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2017 Land Rover Discovery HSE TDV6 – Car Review – Cruising The Beaten Tracks in Luxury

2017 Land Rover Discovery HSE TDV6 – Car Review – Cruising The Beaten Tracks in Luxury

This may surprise some of our followers, but this is officially the first Land Rover we have had the opportunity to test. And this is great news for our team and our followers, as we can now add this brand into the battle beside the other major SUV and off-road brands we currently review.

The Range

The Discovery comes in three levels, the SE, HSE and HSE Luxury. And within each of these spec levels, you have the option of petrol or diesel. What surprised me was that each level, regardless of the engine option, were the same price – petrol or diesel.

The Discovery SE is available from $114,900, the HSE is available from $126,900 and the HSE Luxury is available at $136,900. The range of options seems endless, so if you’re really keen, go and check out the Land Rover website. I will cover the engines, and the spec of the model we are testing.

The two engine specs available for the SE, HSE and HSE Luxury are the 3.0L supercharged V6 petrol and the 3.0L turbo V6 diesel engines. Both are paired with a 4WD drivetrain and an 8-speed automatic transmission. The petrol puts out 250kW of power and 450Nm of torque while the diesel puts out 190kW and 600Nm. The petrol has a combined fuel rating of 10.9 and the diesel 7.5.

The HSE model we tested has an impressive array of standard features. To name a few, 12 Way Grained Leather Memory Seats, 3 Zone Climate Control, Heated Windscreen & Washer Jets, Active Speed Limiter, Cornering Brake Control, Dynamic Stability Control, Electronic Power Assisted Steering, Meridian 380W Sound System, Powered Tailgate, Electronic Air Suspension, Electronic Brake-Force Distribution, Front Axle Open Differential, Gradient Acceleration Control, Hill Descent Control with Off-Road ABS, Keyless Entry & Keyless Start, Roll Stability Control, Terrain Response 2™, Autonomous Emergency Braking, Lane Departure Warning, Trailer Stability Assist which requires an official Land Rover tow bar and 20″ 5 Split-Spoke wheels in Sparkle Silver. Yes, that’s a lot, and we didn’t even cover everything.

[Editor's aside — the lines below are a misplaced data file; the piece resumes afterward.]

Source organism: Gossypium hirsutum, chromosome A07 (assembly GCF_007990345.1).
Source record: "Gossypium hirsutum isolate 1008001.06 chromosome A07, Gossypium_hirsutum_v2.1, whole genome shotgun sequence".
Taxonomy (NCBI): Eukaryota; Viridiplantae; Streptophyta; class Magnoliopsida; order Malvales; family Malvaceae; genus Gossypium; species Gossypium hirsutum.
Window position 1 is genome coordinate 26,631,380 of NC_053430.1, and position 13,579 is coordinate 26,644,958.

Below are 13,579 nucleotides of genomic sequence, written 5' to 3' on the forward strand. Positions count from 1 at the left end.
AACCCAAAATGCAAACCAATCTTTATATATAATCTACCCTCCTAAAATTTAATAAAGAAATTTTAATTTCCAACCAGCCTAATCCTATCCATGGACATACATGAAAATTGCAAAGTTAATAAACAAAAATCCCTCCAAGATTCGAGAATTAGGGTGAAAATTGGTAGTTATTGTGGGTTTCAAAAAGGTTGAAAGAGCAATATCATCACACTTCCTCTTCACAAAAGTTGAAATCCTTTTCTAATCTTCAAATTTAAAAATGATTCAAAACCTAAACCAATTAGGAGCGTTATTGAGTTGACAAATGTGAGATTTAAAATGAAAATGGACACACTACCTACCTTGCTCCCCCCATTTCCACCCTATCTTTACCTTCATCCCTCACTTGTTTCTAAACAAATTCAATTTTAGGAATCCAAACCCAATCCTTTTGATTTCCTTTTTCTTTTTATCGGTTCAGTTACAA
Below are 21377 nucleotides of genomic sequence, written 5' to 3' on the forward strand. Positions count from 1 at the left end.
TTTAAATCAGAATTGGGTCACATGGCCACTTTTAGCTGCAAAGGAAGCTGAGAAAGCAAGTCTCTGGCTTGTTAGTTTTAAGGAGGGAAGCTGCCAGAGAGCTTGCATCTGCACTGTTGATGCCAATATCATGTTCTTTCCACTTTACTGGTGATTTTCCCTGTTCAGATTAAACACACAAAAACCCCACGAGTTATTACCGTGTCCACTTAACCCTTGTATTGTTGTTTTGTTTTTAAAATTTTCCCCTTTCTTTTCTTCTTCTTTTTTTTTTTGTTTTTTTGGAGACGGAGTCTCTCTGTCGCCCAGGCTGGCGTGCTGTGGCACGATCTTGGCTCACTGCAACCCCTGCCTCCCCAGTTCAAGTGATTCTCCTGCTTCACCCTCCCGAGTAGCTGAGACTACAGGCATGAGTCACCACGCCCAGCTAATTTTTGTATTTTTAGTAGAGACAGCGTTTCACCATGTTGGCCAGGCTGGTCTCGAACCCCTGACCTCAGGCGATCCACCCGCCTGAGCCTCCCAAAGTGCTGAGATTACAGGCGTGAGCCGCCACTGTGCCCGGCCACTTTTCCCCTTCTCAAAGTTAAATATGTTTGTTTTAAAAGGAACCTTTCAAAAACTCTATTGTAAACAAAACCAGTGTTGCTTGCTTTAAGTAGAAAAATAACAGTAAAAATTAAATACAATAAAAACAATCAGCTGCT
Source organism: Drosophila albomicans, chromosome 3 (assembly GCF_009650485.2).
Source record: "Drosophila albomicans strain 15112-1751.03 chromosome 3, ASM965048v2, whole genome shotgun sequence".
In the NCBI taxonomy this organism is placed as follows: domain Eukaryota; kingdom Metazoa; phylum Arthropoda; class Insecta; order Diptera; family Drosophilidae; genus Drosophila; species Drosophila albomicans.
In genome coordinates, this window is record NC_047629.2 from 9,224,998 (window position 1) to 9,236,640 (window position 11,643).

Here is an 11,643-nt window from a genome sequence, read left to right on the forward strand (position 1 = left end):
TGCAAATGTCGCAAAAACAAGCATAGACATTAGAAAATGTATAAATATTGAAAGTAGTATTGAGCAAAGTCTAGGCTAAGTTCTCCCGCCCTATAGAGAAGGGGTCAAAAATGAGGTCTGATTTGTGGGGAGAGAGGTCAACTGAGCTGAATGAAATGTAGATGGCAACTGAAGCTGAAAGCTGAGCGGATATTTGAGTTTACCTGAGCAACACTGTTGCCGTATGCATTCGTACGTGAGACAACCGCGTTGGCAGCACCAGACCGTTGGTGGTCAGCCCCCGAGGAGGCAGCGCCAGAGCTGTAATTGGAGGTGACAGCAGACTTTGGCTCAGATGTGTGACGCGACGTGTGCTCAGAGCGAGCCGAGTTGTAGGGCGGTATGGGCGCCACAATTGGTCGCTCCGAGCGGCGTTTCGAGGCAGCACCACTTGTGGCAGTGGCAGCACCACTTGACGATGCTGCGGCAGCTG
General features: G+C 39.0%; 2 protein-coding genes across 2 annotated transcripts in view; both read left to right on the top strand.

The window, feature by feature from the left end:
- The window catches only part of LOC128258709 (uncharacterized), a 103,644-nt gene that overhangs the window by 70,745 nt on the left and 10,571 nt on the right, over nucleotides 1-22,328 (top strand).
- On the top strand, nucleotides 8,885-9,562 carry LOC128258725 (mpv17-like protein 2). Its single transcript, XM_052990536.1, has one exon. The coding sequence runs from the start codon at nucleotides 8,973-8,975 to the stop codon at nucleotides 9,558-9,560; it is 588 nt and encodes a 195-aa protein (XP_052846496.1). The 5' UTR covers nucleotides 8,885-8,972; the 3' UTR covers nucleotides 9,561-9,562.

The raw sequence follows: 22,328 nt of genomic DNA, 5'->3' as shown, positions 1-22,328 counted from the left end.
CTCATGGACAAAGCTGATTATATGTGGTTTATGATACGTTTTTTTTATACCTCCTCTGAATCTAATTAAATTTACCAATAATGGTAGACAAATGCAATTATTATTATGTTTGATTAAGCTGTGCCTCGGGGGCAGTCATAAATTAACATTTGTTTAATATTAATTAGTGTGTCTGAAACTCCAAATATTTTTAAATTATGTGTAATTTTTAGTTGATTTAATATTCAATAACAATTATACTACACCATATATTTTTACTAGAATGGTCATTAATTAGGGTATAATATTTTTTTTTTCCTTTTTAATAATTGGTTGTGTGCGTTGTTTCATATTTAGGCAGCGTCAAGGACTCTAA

First Impressions

For some reason I always thought of the Discovery as one of Land Rover’s smaller SUV’s, maybe this is because of the Range Rover products which always seem to be much larger, in both presence and status. But the Discovery is no small SUV at all, it’s massive when you stand beside it and it gets even bigger when you climb aboard. From the front it’s very modern looking, taking a lot of styling cues from the popular Evoque. The middle has smoother lines than the previous model, and the back is sort of rounded…… and that’s really all I can or want to say about the back.

The change from the second to third generation of the Discovery is quite a big one. You can see the evolution from the first gen first released in 1989, to the second gen in 2004. But the jump from there to gen 3 is a big one. It’s been getting mixed reactions from a lot of people – some really like the new modern look, but others say that it’s going away from the rough tough off-road look the previous models had.

For me, I like the look, the front three-quarters of the car anyway, nice lines and shapes that all complement each other. But once you get to the back, you get the feeling that the designers just lost interest. Maybe their minds were off thinking about the new Velar.

The one thing that I don’t really understand what Land Rover has done, is to create the Discovery Sport and the Discovery. The Discovery is bigger and has the bump in the roof. While the sport is a bit more streamlined and shorter, while not being an Evoque. So it sits somewhere in the middle. Personally, I think they had a chance to change it up a bit, and make something different, instead of shrinking the Discovery to make a 5 seater version. But that’s just me.

The Inside